Preclinical Medical Students
Despite the increasing emphasis placed on medical professionalism in undergraduate medical education, relatively little attention has been directed toward assessing the impact of the preclinical environment on students and their professional attributes. There are many reasons for this. First, the well-documented ethical erosion of student attitudes is largely believed to be a by-product of the clinical experience and less attributable to the preclinical, basic science classroom experience.12 Second, when professionalism is taught in the preclinical years, it is generally framed within a clinical context that first- and second-year medical students find difficult to relate to their day-to-day, preclinical experience, whereas medical school faculty find assessment of professionalism at this stage of training more difficult. However, Ginsburg et al13 suggest that inadequately attending to preclinical students' training in professionalism misses an opportunity to build on entering medical students' generic values of professionalism. To address these concerns, the Pre-Clinical Medical Student Advisory committee initiated a series of professionalism workshops designed to raise awareness about medical professionalism and collaborated with current students to conduct an internal assessment of the preclinical learning environment.
Our preclinical medical students begin their first year with the traditional white coat ceremony, symbolically marking the beginning of their weeklong orientation as well as their initiation to medical school. To reinforce the values espoused during the white coat ceremony, the preclinical advisory group developed a series of professionalism workshops highlighting the concepts of medical professionalism as defined by the ABIM/ACP/European Federation of Internal Medicine's Physician Charter for Medical Professionalism. This included a half-day workshop presented during orientation and biannual workshops on professionalism at symposia and orientations, which are held quarterly throughout the first and second years. In addition, students receive training and evaluation on communication skills, self- and social awareness, and other core professionalism competencies through the following courses: Clinical Skills 1, Social Context of Medicine, and the Doctor–Patient Relationship (Medical Ethics).
To enhance the effectiveness of these workshops, the course directors of the fall-quarter, first-year Clinical Skills 1 course devoted part of their curriculum to discussing professionalism and what it means to be a medical professional as a preclinical medical student. Small-group sessions were held to define and discuss the elements of medical student professionalism, and then the results of these discussions were brought to the class as a whole for discussion. A summary of these discussions and students' written responses are shown in Table 1. These sessions were powerful and enlightening for faculty as well as students, and this experience was instrumental in developing the preclinical advisory group's approach to the professionalism curriculum. Through these class sessions, we learned that preclinical students enter medical school with strong grounding in generic principles of professionalism, but they have wide ranging beliefs and opinions about what the concept means in a medical setting. The experience also taught us that first-year students quickly grow weary of being talked to about professionalism; instead they want to have an active collaborative role in defining and designing the professionalism curricula.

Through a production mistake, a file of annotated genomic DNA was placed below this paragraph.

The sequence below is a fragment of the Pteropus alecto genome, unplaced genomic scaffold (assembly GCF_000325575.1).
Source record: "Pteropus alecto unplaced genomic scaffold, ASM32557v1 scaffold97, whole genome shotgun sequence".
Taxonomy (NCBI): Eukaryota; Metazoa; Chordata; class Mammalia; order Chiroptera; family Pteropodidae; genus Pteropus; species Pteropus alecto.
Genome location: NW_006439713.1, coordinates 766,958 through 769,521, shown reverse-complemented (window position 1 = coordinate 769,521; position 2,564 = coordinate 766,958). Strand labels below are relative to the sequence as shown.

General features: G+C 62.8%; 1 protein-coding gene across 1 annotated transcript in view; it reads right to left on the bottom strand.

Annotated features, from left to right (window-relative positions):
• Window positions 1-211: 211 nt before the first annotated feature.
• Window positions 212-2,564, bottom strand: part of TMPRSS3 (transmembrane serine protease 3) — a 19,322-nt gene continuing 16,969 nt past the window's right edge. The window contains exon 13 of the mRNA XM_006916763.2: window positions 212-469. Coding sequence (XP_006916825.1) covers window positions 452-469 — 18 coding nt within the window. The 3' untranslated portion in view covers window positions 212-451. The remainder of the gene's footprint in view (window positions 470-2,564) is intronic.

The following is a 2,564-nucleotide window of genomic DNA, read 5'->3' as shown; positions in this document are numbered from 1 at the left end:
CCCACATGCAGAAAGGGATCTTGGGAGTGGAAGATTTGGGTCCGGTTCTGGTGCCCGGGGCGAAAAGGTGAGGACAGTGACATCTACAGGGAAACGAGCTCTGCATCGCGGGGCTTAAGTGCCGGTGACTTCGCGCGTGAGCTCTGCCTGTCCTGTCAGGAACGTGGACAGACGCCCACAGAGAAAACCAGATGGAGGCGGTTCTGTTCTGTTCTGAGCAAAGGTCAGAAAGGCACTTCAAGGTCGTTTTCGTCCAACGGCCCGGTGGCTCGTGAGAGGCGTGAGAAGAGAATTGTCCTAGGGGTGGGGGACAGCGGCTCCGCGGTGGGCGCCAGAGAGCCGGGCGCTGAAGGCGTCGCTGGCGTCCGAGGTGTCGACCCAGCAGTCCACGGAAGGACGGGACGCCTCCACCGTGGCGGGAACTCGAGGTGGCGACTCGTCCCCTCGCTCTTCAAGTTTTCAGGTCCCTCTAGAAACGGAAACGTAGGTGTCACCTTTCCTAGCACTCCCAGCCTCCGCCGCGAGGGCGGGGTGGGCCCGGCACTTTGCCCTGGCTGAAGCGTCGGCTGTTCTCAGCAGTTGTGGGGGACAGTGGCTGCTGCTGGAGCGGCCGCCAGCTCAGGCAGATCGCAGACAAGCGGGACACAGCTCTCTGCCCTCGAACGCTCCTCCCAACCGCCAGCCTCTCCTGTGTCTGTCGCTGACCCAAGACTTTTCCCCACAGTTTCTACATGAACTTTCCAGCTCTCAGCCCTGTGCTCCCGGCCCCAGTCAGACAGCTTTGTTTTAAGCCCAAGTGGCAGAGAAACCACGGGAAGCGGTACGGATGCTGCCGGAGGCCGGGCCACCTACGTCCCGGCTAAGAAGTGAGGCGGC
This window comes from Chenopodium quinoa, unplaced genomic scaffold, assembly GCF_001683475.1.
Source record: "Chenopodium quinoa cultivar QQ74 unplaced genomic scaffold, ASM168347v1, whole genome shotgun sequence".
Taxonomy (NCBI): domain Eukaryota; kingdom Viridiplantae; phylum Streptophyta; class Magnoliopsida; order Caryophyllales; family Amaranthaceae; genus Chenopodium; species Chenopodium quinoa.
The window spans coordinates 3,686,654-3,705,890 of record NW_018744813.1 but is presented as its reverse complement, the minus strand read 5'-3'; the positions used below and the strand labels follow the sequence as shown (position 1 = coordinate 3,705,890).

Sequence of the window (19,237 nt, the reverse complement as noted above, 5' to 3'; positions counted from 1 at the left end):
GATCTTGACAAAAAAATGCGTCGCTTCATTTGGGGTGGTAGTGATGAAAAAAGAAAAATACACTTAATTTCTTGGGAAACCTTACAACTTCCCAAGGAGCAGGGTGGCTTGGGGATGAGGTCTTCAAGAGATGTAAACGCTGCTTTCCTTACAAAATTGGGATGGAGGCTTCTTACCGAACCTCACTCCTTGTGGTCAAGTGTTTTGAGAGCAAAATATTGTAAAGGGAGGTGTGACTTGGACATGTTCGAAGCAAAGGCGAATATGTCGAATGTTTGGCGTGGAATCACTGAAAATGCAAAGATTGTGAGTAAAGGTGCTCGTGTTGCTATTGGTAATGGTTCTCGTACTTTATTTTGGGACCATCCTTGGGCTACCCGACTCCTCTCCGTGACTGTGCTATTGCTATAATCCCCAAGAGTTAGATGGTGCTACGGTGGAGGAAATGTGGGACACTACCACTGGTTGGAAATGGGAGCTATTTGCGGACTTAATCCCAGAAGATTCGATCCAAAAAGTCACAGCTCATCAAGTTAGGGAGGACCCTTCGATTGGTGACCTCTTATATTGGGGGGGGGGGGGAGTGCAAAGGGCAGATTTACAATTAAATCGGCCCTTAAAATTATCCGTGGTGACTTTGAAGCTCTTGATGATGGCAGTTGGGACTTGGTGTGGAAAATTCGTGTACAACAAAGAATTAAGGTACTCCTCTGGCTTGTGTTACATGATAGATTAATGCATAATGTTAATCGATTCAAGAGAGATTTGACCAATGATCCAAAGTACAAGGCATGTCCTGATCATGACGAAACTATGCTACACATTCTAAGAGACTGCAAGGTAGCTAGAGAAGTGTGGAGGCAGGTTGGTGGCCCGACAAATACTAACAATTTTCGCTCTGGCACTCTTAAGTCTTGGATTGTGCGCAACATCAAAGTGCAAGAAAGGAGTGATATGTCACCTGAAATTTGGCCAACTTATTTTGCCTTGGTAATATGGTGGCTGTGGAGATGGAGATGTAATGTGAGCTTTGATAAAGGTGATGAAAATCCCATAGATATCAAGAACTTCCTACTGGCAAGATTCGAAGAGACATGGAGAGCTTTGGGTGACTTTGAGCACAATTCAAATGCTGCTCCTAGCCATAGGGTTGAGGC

Pritzker student subcommittee on professionalism
As a result of these course discussions, a group of students formed a subcommittee on professionalism within the student government to help guide the development and assessment of the medical school's professionalism curriculum. The student committee provides feedback on the school's professionalism programming initiatives, brings to our attention new and emerging professionalism issues that they witness in the preclinical and clinical environments, and assists the steering committee with its ongoing professionalism research initiatives. Most recently, the student subcommittee helped to revamp our educational workshops at the orientation to the Clinical Biennium to focus on a more case-based approach, and the subcommittee is currently working with the professionalism steering committee to address the appropriate use of Internet and other media in the learning environment. The main focus of the student subcommittee is to help the steering committee conduct student assessments of the professionalism learning environment.
Preclinical medical student survey